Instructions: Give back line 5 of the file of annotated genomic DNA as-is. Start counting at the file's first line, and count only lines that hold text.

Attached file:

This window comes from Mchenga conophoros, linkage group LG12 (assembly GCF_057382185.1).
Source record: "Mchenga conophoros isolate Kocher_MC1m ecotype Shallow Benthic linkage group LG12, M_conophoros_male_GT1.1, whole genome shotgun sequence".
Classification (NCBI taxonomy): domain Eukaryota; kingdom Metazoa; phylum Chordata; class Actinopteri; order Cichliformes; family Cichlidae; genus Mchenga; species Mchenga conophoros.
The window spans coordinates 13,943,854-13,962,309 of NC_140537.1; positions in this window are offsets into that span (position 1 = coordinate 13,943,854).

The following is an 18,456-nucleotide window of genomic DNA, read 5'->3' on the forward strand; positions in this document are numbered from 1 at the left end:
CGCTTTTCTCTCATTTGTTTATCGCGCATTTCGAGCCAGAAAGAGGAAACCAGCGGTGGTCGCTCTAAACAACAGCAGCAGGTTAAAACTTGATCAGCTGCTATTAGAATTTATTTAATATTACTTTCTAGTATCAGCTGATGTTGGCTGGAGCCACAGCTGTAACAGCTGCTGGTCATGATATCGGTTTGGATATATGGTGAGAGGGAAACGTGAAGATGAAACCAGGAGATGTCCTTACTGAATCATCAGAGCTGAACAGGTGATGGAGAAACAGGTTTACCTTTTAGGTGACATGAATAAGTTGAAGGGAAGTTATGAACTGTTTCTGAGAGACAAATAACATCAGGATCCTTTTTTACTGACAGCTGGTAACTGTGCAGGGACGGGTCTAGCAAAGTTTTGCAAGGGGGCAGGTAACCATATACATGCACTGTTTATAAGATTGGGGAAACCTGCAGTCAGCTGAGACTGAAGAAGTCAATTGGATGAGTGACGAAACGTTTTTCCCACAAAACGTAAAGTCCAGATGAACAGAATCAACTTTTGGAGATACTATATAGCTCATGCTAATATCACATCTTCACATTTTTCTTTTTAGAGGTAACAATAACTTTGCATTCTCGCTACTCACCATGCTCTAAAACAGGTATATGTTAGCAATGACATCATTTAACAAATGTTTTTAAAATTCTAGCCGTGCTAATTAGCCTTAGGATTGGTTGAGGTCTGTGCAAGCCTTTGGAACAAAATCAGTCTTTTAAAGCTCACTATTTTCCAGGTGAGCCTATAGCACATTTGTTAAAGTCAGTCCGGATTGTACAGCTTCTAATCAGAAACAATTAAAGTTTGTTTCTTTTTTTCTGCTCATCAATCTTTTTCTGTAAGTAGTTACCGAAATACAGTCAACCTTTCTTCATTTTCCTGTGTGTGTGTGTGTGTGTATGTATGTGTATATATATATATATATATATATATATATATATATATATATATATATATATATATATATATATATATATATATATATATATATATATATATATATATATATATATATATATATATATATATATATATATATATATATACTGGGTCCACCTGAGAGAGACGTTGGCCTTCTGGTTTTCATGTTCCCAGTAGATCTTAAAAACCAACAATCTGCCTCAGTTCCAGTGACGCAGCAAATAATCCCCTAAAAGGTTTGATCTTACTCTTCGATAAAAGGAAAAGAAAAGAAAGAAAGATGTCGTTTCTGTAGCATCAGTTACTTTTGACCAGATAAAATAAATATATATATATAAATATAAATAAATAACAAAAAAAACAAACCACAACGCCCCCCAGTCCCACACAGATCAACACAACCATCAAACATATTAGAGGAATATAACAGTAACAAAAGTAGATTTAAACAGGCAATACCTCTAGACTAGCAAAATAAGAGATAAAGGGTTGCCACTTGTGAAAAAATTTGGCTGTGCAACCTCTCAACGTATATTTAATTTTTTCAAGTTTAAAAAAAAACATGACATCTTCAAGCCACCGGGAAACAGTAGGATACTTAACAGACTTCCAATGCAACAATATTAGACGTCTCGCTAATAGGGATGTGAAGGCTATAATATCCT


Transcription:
The following is an 18,456-nucleotide window of genomic DNA, read 5'->3' on the forward strand; positions in this document are numbered from 1 at the left end: